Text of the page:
Audio Global Viewpoint – May 2021
The Importance Of Being Timed – Or Not
Accurate timing continues to be central to video, audio and metadata delivery. But as we progress to IP, do we need to be so obsessed with nanosecond tolerances?
We still discuss television images in terms of interlace, lines and frames, even though these terms describe the antiquated CRT and camera tube technology that hasn’t been seen for a good thirty years. Video reference signals are often referred to as “black and burst”, but we haven’t used the burst since SDI took over from PAL and NTSC, and can anybody remember the need for fractional frame rates? Something to do with the color sub carrier frequency and FM audio causing flicker back in 1965.
Maintaining backwards compatibility has always been the mantra for broadcasters. The argument goes something like this - there are millions of televisions out there that must be able to view the existing standard even though we want to transmit the new one. Any engineer around during 4:3 to 16:9 migration probably still has sleepless nights when thinking about the active aspect ratio switching, and letterbox and pilar box images, all resulting from an attempt to maintain the new 16:9 images on 4:3 televisions.
When we were trying to synchronize the electron beam in a CRT to the scanning electron beam of the camera in the studio, clearly there was a need to keep tight timing tolerances. Large synchronizing pulses were needed to reduce back EMFs and not blow up the television coil driver circuits and interlace came about due to the limitation of the electronics and RF bandwidth of the time.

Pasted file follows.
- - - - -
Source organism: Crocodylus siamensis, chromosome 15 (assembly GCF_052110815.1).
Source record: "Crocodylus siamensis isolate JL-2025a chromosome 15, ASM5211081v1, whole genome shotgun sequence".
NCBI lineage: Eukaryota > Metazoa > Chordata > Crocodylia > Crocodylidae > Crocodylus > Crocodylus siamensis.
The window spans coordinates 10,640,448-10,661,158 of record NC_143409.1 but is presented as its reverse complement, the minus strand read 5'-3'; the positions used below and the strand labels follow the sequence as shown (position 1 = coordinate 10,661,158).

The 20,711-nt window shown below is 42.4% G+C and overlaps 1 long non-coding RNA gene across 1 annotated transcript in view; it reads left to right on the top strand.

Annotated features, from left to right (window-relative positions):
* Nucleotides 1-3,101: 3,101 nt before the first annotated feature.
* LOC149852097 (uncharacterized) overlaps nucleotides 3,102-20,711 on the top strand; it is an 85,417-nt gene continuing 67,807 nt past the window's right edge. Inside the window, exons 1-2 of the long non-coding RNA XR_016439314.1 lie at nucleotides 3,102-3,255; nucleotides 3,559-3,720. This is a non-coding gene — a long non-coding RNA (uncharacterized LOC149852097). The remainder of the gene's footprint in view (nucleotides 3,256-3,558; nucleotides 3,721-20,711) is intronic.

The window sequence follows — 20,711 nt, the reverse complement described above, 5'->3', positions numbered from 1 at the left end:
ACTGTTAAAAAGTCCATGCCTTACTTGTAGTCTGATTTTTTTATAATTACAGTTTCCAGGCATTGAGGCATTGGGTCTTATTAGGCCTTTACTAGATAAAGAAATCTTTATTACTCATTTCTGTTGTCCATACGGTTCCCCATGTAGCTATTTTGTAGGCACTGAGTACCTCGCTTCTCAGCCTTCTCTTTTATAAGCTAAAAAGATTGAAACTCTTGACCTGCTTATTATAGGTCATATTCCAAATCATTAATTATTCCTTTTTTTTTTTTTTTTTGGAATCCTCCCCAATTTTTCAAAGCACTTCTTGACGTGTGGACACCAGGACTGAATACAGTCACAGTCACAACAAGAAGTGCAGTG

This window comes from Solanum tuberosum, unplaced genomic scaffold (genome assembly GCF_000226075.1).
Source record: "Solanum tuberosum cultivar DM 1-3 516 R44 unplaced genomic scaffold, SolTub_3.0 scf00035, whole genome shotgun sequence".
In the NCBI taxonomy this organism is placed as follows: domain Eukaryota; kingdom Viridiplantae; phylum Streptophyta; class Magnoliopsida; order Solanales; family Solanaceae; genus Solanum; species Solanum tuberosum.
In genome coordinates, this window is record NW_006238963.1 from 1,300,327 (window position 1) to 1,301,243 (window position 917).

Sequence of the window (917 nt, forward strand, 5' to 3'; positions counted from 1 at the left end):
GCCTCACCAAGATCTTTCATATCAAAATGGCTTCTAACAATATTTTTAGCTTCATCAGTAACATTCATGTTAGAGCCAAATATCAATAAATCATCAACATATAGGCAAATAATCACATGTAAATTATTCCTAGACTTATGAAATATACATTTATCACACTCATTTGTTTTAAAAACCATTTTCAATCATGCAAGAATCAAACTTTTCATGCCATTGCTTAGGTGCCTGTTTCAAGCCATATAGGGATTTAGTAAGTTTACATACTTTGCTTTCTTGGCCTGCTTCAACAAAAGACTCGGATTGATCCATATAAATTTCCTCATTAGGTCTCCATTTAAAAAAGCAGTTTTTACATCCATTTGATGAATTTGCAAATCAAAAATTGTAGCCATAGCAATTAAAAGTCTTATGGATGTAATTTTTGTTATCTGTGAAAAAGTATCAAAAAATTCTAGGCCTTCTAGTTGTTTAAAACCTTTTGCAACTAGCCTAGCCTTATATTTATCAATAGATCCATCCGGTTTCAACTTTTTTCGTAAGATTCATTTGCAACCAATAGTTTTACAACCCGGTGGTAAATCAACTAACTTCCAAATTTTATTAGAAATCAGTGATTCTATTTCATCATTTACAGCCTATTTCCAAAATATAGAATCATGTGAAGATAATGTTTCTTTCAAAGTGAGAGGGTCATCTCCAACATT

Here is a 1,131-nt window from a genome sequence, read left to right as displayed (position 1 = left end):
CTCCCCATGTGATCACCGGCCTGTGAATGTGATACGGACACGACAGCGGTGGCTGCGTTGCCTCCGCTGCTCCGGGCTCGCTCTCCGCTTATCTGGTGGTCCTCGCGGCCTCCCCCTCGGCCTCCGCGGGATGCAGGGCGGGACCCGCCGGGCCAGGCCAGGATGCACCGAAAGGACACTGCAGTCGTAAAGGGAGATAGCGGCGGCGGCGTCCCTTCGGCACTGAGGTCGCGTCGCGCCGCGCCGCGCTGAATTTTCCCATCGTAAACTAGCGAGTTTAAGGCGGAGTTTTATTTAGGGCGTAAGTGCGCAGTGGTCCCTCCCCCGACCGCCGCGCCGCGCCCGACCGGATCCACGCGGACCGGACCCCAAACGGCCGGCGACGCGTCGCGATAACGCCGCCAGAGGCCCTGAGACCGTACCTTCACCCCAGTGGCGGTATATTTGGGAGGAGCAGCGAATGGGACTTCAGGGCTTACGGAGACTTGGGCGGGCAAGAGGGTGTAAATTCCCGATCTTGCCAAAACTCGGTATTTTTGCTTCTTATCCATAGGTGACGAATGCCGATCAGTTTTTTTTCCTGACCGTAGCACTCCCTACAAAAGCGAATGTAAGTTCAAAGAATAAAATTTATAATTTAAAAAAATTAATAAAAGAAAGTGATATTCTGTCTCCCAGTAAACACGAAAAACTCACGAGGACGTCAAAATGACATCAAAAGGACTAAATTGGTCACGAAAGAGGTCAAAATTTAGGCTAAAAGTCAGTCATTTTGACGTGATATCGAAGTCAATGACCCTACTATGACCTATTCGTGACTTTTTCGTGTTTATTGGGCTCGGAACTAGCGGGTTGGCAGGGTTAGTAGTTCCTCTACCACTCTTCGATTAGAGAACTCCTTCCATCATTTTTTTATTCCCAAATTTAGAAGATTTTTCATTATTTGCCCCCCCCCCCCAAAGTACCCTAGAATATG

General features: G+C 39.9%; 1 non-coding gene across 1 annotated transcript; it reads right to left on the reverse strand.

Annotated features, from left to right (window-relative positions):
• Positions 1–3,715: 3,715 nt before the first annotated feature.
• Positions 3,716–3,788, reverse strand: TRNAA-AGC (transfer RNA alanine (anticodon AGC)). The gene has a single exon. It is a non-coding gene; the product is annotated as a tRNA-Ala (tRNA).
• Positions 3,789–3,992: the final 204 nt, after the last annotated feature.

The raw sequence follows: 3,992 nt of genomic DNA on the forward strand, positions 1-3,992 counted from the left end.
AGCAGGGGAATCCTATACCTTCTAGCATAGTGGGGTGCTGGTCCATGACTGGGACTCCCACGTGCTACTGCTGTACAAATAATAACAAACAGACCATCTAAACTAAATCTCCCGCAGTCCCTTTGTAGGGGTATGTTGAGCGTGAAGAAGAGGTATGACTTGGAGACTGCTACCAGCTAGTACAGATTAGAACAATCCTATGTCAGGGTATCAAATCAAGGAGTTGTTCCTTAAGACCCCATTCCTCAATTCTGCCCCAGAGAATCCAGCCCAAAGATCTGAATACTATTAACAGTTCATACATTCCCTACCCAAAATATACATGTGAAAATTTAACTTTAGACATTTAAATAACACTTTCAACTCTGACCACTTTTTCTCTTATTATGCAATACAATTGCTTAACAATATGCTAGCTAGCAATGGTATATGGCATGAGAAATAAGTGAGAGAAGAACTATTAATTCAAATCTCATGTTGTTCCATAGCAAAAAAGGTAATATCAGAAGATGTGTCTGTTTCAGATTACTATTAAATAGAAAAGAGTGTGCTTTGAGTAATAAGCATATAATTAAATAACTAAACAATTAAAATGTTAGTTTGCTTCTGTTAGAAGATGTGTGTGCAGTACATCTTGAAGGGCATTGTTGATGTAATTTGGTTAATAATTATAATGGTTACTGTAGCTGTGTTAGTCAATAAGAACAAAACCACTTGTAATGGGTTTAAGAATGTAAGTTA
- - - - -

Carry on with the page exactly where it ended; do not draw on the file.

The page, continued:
Fast forward fifty years and we’re still using fractional frame rates and still take into consideration line, frame, and field syncs. Flat screen televisions and CCD and CMOS image sensors do not need scanning coils, and never have. They are both happy to work at 30/1.001 fps, 30 fps, 25 fps, and a whole spectrum of other frame rates.
I would suggest that the need to provide backwards compatibility is now unjustified and something we should really move away from. This isn’t just holding us back it’s also damaging the way we think about broadcast infrastructure.
IP systems are asynchronous by design. Yes, we use PTP to provide timing references, but we don’t need to provide the historic sync references. In terms of timing, all we really need to know is the approximate frame rate and where pixel one of line one is within the data stream. A decent software flywheel oscillator would even be able to reconstruct the frame rate.
The challenge I see is that the need to keep thinking in terms of line and field syncs is constraining our thinking. We’re still limiting ourselves to nanosecond accuracy when we only need to think in terms of frame rates, even this is arguable with light-field cameras. As long as a complete frame is received within plus or minus 10mS the display is guaranteed to show it at the correct frame rate, and to keep latency low then a frame timing source would be beneficial.
IP is opening many opportunities for us, but we must look beyond the notion of nanosecond synchronous timing to take full advantage of them.